Testers Constitutional Amendment: Corporations are not people
Senator introduces measure to overturn Citizens United, limit corporate influence in elections
(U.S. SENATE) – Senator Jon Tester today introduced a Constitutional Amendment clarifying that corporations are not “people,” restoring the right of Congress to limit corporate influence in elections.
In introducing his amendment, Tester is heeding the call of Montana voters, who voted overwhelmingly in November to direct Montana’s Congressional delegation to amend the U.S. Constitution to empower Congress to limit corporate spending in elections.
Tester’s amendment would overturn Citizens United, the unpopular 2010 Supreme Court decision which allows corporations to spend unlimited money on political campaigns with no transparency.
“Montanans expect real people and their ideas -not corporations and their money-to decide our elections,” Tester said. “The Citizens United decision undermines Montana values and distorts the democratic process. Montanans rejected corporate control of elections a century ago, and I’m proud to join them in standing up for our long-held values.”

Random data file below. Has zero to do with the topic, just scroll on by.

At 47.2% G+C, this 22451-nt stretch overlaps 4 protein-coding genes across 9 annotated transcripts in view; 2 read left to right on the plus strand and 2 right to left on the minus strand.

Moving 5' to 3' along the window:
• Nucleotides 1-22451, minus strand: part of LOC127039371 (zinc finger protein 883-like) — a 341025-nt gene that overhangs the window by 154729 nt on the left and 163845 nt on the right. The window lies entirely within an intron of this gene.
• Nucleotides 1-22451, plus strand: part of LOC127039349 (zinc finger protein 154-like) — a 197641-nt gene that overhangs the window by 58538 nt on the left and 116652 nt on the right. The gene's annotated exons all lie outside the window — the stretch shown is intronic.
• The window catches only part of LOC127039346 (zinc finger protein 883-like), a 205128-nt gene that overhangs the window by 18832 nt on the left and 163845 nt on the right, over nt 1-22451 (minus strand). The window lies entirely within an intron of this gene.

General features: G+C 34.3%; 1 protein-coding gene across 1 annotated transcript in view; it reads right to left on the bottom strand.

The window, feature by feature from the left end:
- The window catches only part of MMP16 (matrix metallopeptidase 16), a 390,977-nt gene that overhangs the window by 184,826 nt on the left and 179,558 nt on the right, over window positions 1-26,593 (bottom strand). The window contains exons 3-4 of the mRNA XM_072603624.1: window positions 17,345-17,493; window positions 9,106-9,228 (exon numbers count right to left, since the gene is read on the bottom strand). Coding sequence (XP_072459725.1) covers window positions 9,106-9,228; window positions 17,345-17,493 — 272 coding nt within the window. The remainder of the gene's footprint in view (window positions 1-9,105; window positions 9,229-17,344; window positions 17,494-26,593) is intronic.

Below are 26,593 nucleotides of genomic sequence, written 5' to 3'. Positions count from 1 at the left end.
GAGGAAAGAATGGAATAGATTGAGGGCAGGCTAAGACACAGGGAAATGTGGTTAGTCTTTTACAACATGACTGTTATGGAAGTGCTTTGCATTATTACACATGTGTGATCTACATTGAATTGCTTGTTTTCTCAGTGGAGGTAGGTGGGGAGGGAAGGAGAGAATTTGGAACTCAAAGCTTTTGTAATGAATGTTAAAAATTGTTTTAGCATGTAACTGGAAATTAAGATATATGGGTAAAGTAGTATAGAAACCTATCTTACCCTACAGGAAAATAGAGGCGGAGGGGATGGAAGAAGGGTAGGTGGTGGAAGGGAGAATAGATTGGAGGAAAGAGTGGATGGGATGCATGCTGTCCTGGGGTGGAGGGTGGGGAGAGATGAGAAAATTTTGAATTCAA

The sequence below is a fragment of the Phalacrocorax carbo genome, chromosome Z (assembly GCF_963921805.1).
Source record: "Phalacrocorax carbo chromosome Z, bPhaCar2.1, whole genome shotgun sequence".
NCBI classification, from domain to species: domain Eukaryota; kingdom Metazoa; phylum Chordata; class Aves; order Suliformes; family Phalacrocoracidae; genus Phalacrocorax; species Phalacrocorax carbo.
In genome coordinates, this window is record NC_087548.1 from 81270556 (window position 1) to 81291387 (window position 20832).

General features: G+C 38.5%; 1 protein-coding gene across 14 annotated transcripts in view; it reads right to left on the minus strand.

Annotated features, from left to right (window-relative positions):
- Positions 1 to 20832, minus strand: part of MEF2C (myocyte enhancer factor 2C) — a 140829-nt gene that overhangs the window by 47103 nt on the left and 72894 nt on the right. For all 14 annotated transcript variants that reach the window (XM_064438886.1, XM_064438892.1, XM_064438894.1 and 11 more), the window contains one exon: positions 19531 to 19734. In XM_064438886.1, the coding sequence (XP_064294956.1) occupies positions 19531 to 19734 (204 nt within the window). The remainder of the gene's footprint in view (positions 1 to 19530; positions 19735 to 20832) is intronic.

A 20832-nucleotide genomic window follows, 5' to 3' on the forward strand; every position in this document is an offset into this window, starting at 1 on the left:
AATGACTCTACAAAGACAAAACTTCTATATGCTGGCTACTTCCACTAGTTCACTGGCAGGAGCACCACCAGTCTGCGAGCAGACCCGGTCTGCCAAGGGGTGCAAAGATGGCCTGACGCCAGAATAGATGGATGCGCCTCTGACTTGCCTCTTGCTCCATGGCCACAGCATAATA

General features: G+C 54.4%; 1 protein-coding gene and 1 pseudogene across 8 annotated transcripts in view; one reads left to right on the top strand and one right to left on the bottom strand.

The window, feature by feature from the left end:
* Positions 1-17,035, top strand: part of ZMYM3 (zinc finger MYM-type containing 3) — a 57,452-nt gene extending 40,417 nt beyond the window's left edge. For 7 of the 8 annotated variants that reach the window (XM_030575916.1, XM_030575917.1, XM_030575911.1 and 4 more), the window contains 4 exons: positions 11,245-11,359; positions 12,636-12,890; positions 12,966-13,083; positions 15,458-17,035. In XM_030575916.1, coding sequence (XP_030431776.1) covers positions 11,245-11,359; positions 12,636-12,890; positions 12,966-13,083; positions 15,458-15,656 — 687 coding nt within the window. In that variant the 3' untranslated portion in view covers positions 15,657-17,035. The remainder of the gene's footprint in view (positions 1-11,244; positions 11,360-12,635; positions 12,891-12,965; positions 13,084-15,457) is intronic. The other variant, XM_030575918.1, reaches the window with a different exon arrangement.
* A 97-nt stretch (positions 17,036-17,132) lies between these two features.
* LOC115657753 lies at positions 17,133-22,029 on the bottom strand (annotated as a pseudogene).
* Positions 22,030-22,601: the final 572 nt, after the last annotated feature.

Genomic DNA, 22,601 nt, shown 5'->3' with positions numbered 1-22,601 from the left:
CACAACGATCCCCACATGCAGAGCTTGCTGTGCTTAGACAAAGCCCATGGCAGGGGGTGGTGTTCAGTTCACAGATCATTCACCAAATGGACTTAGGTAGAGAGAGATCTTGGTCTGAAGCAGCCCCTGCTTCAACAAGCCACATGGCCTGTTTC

Tester, a consistent critic of Citizens United, said today at a press conference that unlimited and undisclosed corporate spending warped 2012’s elections. He said holding corporations accountable would empower voters and support leaders willing to tackle the tough issues facing the country.
Tester is also co-sponsoring a Constitutional Amendment introduced by New Mexico Senator Tom Udall. Udall’s amendment specifically authorizes Congress to regulate the raising and spending of money for federal political campaigns, while letting states oversee spending at their level.
Montana’s efforts to stand up to corporate influence in elections date back to the early 1900s, when wealthy mining corporations used their money to buy election outcomes. In response, Montana voters in 1912 passed an initiative limiting corporate influence-a law recently upheld by Montana’s Supreme Court, but overturned by the U.S. Supreme Court last year.
To alter the U.S. Constitution, an amendment must pass both the U.S. Senate and the House of Representatives by two-thirds majority before being ratified by three-fourths of the state legislatures.